In view of recent revised recommendations for human immunodeficiency virus (HIV) confirmatory testing, the performance of 3 HIV confirmatory assays was compared. Using the HIV Blot 2.2 (MP-WB), the INNO-LIA HIV I/II Score (INNO), and the Geenius HIV 1/2 Confirmatory Assay (Geenius), we tested 199 HIV-1 positive, 161 HIV negative, 65 HIV western blot indeterminate, 26 HIV seroconversion, 34 early HIV infection and 4 HIV-2 positive archived specimens. We show that all 3 assays had comparable test sensitivity in the detection of HIV-1 positive cases. However, less non-specific reactivity was observed with the INNO and Geenius assays, where both of them were able to resolve MP-WB indeterminate cases. When early HIV cases were considered, INNO and Geenius were more likely to confirm an early-stage infection as positive. Nevertheless, overall poor sensitivity (25.5% - 44.7%) of these assays for the detection of early cases was observed, likely because these cases had very low or non-detectable levels of HIV antibodies. Hence, further testing by a nucleic acid test or a p24 antigen test of specimens reactive on screening with a fourth generation Ag/Ab assay that are negative on confirmatory testing for HIV-specific antibody, may be useful. In conclusion, INNO and Geenius had comparable test performance, although the ease of use and shorter assay time for Geenius may make it the preferred choice for laboratories. In that regard, of note is our observation of non-specific reactivity of lipaemic specimens to the HIV-2 gp140 band in the Geenius assay, which should prompt caution when interpreting results of such specimens.
Citation: Wong CC, Lim SH, Tan CT, Lui SY, Lee YL, Chan KP (2018) Performance of the HIV Blot 2.2, INNO-LIA HIV I/II Score, and Geenius HIV 1/2 Confirmatory Assay for use in HIV confirmation. PLoS ONE 13(6): e0199502. https://doi.org/10.1371/journal.pone.0199502
Editor: Herman Tse, The University of Hong Kong, HONG KONG
Received: March 26, 2018; Accepted: June 10, 2018; Published: June 21, 2018
Copyright: © 2018 Wong et al. This is an open access article distributed under the terms of the Creative Commons Attribution License, which permits unrestricted use, distribution, and reproduction in any medium, provided the original author and source are credited.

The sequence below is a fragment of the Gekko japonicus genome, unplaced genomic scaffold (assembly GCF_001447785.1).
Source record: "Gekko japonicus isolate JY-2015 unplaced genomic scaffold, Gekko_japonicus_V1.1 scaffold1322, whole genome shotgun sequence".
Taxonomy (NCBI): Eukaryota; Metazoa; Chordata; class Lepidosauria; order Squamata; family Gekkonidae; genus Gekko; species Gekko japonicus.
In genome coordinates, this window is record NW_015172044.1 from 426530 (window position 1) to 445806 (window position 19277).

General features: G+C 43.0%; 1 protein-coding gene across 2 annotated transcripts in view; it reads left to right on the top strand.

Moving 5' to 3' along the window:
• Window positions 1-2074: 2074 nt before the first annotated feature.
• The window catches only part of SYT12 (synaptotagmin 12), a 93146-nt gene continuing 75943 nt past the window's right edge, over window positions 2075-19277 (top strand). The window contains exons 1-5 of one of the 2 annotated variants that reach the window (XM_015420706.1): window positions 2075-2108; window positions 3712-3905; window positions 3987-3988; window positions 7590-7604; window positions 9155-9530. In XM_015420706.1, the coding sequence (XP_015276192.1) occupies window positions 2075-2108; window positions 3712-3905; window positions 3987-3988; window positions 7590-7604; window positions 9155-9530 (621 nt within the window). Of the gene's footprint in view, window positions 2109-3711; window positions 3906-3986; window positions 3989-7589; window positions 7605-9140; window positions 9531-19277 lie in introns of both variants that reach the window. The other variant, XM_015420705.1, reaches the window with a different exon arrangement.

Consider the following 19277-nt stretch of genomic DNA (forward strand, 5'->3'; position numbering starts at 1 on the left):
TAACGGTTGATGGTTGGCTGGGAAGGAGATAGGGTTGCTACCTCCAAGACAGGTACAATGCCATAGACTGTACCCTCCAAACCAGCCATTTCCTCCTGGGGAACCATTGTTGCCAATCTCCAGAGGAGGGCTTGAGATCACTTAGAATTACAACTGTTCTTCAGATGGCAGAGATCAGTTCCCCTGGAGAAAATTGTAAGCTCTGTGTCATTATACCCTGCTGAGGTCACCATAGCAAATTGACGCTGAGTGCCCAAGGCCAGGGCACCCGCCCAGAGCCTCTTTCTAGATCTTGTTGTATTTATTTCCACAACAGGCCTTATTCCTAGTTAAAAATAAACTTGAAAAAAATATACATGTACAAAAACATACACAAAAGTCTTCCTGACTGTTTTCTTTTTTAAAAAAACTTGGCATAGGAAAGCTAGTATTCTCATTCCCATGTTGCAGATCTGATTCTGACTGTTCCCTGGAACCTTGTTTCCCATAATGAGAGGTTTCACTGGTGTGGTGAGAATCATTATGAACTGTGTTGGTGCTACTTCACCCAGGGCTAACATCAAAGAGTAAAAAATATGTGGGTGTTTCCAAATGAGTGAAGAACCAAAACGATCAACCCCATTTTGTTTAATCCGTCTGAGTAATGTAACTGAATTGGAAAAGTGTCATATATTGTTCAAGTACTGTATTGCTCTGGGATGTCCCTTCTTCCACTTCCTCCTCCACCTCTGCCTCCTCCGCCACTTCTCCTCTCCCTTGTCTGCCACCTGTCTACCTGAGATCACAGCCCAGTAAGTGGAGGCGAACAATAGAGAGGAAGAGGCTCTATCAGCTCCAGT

Data Availability: All relevant data are within the paper.
Funding: The author(s) received no specific funding for this work.
Competing interests: The authors have declared that no competing interests exist.
In recent years, revised algorithms for Human Immunodeficiency Virus (HIV) confirmatory testing have been recommended by various institutions worldwide. The Centers for Disease Control and Prevention (CDC) in the United States (US) updated its recommendations for HIV confirmation in 2014, such that after an initial fourth-generation HIV Ag/Ab screening test, the use of HIV western blot was replaced by a HIV-1/HIV-2 antibody differentiation assay as the supplemental test for HIV confirmation . In 2015, the World Health Organization (WHO) reiterated its earlier recommendation that in settings where the HIV prevalence in the population tested is greater than 5%, a diagnosis of HIV-positive should be issued to individuals with 2 sequential reactive tests. However, if the HIV prevalence in the population tested is less than 5%, a diagnosis of HIV-positive should be issued to individuals with 3 sequential reactive tests to enhance the positive predictive value [2–3]. On a similar note, HIV screening and confirmation guidelines in the United Kingdom (UK) published by Public Health England (PHE) also recommended 2 separate reactive fourth-generation HIV Ag/Ab screening tests for HIV screening, followed by a HIV-1/HIV-2 antibody differentiation immunoassay or a further immunoassay and then a HIV-1/HIV-2 typing assay for HIV confirmation . As regards Australia, the Public Health Laboratory Network recommends that repeatedly reactive HIV antibody or antigen/antibody cases should be confirmed using a supplemental assay, inherently a western blot or a line probe immunoassay, with use of a nucleic acid or antigen test as necessary .
In the revised recommendations from the US and UK, a HIV-1/HIV-2 differentiation assay has been included to allow diagnosis of HIV-2 infection as the virus has an intrinsic resistance to non-nucleoside reverse transcriptase inhibitors as well as to some protease inhibitors ; to use tests that detect only HIV-1 may cause HIV-2 cases to be missed [7–8]. The revised algorithms will allow appropriate treatment according to the HIV type causing the infection.
Singapore has a low prevalence of HIV, with an exceedingly low prevalence of HIV-2. The latest national statistic shows that in 2016, 103.7 per million resident population were diagnosed with HIV infection . Our laboratory confirms the status of all samples screened reactive for HIV in the country. We use the triple test algorithm, as recommended by WHO  and similar to Australia, which also has a low HIV-2 prevalence , the western blot is employed as one of the confirmatory tests. Specifically, we use the HIV Blot 2.2 Western Blot assay (MP Biomedicals Asia Pacific, Singapore) which includes a HIV-2 specific peptide, reactivity to which will prompt follow-up testing using a HIV-2 confirmatory assay. Results are interpreted according to the manufacturer’s instructions and HIV-2 cases will be reported accordingly. In the past decade, only 3 HIV-2 positive cases have been reported by our laboratory, but none of them was a Singapore resident.